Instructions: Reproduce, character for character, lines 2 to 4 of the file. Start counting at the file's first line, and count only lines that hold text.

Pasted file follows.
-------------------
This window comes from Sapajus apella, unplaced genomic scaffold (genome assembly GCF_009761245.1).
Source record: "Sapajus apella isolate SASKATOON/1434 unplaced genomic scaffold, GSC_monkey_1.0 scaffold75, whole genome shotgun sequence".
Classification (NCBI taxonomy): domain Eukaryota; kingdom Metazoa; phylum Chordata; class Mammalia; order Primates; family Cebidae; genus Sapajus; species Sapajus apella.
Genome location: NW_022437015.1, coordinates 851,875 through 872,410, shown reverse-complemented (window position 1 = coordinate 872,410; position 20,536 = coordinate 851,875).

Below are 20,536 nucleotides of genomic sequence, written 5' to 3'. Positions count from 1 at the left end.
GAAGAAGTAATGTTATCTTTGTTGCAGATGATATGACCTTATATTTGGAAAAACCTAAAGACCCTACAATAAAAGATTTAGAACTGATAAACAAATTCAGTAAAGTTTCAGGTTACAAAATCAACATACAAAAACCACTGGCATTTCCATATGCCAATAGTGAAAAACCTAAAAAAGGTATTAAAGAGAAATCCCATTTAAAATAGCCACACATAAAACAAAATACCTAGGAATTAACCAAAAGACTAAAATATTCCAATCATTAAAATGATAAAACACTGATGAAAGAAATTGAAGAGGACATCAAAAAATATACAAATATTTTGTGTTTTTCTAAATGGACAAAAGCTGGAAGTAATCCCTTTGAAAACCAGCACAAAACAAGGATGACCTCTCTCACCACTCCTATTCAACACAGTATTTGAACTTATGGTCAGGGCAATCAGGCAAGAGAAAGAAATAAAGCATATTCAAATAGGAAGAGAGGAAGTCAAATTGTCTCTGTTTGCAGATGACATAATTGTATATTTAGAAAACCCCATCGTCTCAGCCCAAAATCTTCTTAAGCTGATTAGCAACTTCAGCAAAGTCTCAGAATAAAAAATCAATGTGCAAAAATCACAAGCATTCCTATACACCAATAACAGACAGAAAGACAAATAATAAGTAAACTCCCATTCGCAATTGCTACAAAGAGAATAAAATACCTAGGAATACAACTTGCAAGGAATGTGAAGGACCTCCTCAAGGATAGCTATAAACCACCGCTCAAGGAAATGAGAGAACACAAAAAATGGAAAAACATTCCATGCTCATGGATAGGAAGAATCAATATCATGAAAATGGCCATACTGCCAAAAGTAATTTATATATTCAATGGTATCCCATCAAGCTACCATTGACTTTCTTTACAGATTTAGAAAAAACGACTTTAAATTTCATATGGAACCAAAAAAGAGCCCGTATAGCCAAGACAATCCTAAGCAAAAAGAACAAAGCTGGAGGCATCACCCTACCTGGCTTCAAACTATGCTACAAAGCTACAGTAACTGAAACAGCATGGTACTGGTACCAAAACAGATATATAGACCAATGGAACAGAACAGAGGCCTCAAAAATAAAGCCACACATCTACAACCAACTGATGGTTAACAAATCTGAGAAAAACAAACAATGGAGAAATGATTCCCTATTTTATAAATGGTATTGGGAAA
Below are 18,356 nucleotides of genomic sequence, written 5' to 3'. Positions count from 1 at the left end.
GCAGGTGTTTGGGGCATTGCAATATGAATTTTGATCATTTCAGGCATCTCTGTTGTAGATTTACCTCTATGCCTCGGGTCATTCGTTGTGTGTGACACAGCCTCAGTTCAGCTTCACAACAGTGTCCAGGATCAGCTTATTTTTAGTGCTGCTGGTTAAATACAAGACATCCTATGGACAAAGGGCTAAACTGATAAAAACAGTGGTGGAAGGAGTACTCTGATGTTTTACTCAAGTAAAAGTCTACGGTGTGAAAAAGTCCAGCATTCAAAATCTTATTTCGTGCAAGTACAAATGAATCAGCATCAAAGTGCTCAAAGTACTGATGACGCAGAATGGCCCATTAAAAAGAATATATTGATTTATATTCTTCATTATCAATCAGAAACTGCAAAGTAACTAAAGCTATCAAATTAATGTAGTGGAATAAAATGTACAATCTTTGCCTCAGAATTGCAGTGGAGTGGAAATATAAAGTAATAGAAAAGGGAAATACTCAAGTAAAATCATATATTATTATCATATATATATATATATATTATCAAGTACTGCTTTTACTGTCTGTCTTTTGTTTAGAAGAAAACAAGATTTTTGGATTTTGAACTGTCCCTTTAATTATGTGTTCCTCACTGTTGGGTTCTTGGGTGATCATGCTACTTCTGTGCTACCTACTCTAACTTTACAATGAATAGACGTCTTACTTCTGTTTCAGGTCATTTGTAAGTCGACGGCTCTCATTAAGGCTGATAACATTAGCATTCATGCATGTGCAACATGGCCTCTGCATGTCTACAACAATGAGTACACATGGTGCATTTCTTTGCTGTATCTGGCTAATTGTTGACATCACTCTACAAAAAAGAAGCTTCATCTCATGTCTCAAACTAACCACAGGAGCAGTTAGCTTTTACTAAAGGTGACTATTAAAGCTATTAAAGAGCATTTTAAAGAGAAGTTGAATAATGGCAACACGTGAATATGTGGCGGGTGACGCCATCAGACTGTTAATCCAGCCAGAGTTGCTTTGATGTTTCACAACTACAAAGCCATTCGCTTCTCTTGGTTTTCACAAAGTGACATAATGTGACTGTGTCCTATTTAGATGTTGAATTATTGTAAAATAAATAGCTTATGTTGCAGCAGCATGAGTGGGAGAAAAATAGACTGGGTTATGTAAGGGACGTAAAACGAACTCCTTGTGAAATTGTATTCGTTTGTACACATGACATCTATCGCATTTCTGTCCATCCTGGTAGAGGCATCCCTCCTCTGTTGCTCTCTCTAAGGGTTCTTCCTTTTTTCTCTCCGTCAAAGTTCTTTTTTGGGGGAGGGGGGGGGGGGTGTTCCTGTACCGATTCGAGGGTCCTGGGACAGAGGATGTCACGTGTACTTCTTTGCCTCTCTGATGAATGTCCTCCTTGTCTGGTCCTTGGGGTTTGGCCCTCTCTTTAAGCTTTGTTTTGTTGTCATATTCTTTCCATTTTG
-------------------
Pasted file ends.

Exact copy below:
Source record: "Sapajus apella isolate SASKATOON/1434 unplaced genomic scaffold, GSC_monkey_1.0 scaffold75, whole genome shotgun sequence".
Classification (NCBI taxonomy): domain Eukaryota; kingdom Metazoa; phylum Chordata; class Mammalia; order Primates; family Cebidae; genus Sapajus; species Sapajus apella.
Genome location: NW_022437015.1, coordinates 851,875 through 872,410, shown reverse-complemented (window position 1 = coordinate 872,410; position 20,536 = coordinate 851,875).